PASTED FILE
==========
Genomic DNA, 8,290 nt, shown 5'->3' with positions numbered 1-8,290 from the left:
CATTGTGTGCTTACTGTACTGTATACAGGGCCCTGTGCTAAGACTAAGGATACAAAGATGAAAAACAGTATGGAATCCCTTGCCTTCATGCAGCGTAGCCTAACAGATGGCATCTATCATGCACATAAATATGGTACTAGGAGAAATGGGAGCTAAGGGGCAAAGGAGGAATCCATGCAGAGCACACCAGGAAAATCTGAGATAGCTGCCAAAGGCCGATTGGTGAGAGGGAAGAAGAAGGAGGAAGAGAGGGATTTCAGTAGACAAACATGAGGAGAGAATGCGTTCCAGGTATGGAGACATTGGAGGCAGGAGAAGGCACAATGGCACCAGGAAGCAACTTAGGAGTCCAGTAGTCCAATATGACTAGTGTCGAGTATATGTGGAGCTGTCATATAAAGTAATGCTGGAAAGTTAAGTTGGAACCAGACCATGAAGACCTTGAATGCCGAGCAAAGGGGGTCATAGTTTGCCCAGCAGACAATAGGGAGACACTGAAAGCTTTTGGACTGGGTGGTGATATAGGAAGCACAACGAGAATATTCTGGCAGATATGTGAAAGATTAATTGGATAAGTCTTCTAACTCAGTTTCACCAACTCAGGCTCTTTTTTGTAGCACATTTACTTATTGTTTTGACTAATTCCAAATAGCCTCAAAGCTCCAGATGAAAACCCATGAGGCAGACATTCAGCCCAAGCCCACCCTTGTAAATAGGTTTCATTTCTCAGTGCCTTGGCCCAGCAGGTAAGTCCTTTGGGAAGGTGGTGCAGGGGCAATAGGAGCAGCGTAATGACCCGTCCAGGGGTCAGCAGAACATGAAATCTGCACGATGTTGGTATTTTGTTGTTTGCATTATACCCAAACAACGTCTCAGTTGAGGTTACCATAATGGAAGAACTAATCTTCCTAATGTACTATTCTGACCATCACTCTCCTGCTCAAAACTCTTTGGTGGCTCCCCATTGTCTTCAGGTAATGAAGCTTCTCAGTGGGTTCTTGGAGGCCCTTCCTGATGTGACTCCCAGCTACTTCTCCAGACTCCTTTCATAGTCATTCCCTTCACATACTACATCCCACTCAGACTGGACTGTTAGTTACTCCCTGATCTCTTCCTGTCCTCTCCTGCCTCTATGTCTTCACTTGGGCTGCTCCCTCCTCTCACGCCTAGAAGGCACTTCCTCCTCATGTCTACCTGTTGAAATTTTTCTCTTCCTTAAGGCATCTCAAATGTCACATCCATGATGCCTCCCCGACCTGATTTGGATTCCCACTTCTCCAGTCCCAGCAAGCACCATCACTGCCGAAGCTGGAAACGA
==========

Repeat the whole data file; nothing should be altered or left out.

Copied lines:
Genomic DNA, 8,290 nt, shown 5'->3' with positions numbered 1-8,290 from the left:
CATTGTGTGCTTACTGTACTGTATACAGGGCCCTGTGCTAAGACTAAGGATACAAAGATGAAAAACAGTATGGAATCCCTTGCCTTCATGCAGCGTAGCCTAACAGATGGCATCTATCATGCACATAAATATGGTACTAGGAGAAATGGGAGCTAAGGGGCAAAGGAGGAATCCATGCAGAGCACACCAGGAAAATCTGAGATAGCTGCCAAAGGCCGATTGGTGAGAGGGAAGAAGAAGGAGGAAGAGAGGGATTTCAGTAGACAAACATGAGGAGAGAATGCGTTCCAGGTATGGAGACATTGGAGGCAGGAGAAGGCACAATGGCACCAGGAAGCAACTTAGGAGTCCAGTAGTCCAATATGACTAGTGTCGAGTATATGTGGAGCTGTCATATAAAGTAATGCTGGAAAGTTAAGTTGGAACCAGACCATGAAGACCTTGAATGCCGAGCAAAGGGGGTCATAGTTTGCCCAGCAGACAATAGGGAGACACTGAAAGCTTTTGGACTGGGTGGTGATATAGGAAGCACAACGAGAATATTCTGGCAGATATGTGAAAGATTAATTGGATAAGTCTTCTAACTCAGTTTCACCAACTCAGGCTCTTTTTTGTAGCACATTTACTTATTGTTTTGACTAATTCCAAATAGCCTCAAAGCTCCAGATGAAAACCCATGAGGCAGACATTCAGCCCAAGCCCACCCTTGTAAATAGGTTTCATTTCTCAGTGCCTTGGCCCAGCAGGTAAGTCCTTTGGGAAGGTGGTGCAGGGGCAATAGGAGCAGCGTAATGACCCGTCCAGGGGTCAGCAGAACATGAAATCTGCACGATGTTGGTATTTTGTTGTTTGCATTATACCCAAACAACGTCTCAGTTGAGGTTACCATAATGGAAGAACTAATCTTCCTAATGTACTATTCTGACCATCACTCTCCTGCTCAAAACTCTTTGGTGGCTCCCCATTGTCTTCAGGTAATGAAGCTTCTCAGTGGGTTCTTGGAGGCCCTTCCTGATGTGACTCCCAGCTACTTCTCCAGACTCCTTTCATAGTCATTCCCTTCACATACTACATCCCACTCAGACTGGACTGTTAGTTACTCCCTGATCTCTTCCTGTCCTCTCCTGCCTCTATGTCTTCACTTGGGCTGCTCCCTCCTCTCACGCCTAGAAGGCACTTCCTCCTCATGTCTACCTGTTGAAATTTTTCTCTTCCTTAAGGCATCTCAAATGTCACATCCATGATGCCTCCCCGACCTGATTTGGATTCCCACTTCTCCAGTCCCAGCAAGCACCATCACTGCCGAAGCTGGAAACGA